My beloved Ireland and its misguided moral guardians! Ireland, whose censors banned works by James Joyce, Frank O’Connor, George Bernard Shaw, Sean O’Casey, Austin Clarke, Brendan Behan, Sean O’Faolain, Kate O’Brien, Edna O’Brien, Oliver St John Gogarty, Walter Macken, John McGahern, and J P Donleavy, among others. Ireland, whose cultural nannies banned or cut films by Eisenstein, Fellini, Ford, Hitchcock, Bergman, Ophuls, Polanski, Welles, Antonioni, and Kubrick, among others. C. S. Lewis said that “those who torment us for our own good will torment us without end for they do so with the approval of their own conscience.” More recently, John McGahern wrote that the Censorship Board was regarded as a joke and that the banned books worth reading “could easily be found”.

Just as easily found, nowadays, is evidence of public displeasure and disgust with the way Ireland is being run. Dissent and satire are democratic imperatives and will keep the government on the back foot for a while. But the best form of defence is attack, and who better to attack than a teacher who paints pictures? The repressive urge, which the government made sharply manifest, reveals deep insecurity about what other people are or are not capable of processing with good sense, judgement and intelligence — including the government’s behaviour.

cowen-roll1But whatever the government’s reasons for its actions, the nature of censorship has changed drastically. Nothing on the internet ever quite disappears, and sometimes a shush begets a shout. Efforts to clamp down on discomfiting material result not in frustrated acquiescence but in renewed assaults on the self-importance that lies behind knee-jerk censorial action. Already there are t-shirts, a photoshop extravaganza, and a forthcoming exhibition, to name just a few spin-offs in the immediate wake of the fiasco.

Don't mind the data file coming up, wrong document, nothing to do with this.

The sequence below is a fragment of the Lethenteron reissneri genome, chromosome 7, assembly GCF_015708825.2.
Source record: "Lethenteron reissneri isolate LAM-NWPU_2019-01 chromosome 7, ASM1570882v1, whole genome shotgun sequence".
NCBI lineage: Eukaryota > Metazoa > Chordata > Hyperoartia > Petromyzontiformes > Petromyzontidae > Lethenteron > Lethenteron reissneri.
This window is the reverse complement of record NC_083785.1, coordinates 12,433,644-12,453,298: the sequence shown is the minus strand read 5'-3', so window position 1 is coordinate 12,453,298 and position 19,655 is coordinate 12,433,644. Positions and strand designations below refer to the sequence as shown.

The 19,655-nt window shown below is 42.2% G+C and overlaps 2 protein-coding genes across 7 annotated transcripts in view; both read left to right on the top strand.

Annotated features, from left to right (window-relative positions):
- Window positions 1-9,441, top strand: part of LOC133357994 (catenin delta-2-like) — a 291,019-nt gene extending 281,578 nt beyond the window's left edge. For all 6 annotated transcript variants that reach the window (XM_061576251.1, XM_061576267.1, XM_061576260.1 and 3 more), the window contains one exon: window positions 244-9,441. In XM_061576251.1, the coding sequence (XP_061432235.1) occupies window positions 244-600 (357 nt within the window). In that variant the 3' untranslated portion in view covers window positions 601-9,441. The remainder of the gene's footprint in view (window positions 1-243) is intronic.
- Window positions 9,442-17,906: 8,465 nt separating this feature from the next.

In short, the Irish online community had a field day. Political criticism and satire are in evident good health in Ireland. While the original paintings struck me as fond, if unflattering, some of the subsequent material, both visual and textual, has been merciless, even cruel — but with good reason. If Irish citizens stood back and indulged the government’s precious fragility, what would we swallow next? And if a pope can withstand the satire of a saint, what hope is there for a government that cannot endure a gentle caricature?

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A small sample of related blog and media coverage: Eoin O’Dell, Suzy Byrne, Tuppenceworth, Bock, Damien Mulley, Alexia Golez, Twenty Major, Caricatures Ireland, Irish Times, The Tribune, The Guardian, The Times, the Ray D’Arcy Show (mp3), and the aggregated reports on IrishBlogs.ie.

Image sources: Columbanus; Casablanca; Cowen (with thanks to the artist).

A satirical interlude

December 17, 2008

From The Onion:

“My God, just listen to him spin that empty administrative rhetoric into flaxen strands of gold…”

Gobbledygook exerts a paradoxical pull on me: I become transfixed by its awfulness, torn between twitching discomfort and perverse appreciation for its awe-inspiring obfuscation. It is the Vogon poetry of the modern office environment (and beyond), except that in purporting to convey important information, it lacks the rousing charm of nonsense for the sake of nonsense.

When I encounter gobbledygook I itch to transmute it into meaningful, readable English. In the worst cases no such meaning exists, and parsing the text reveals only hints of sense in masses of gibberish; other times the alchemy succeeds, and a plain emphatic version of the writer’s intentions suddenly emerges from the jumble of jargon like the hidden image in an autostereogram.

Previously: Going forward into the future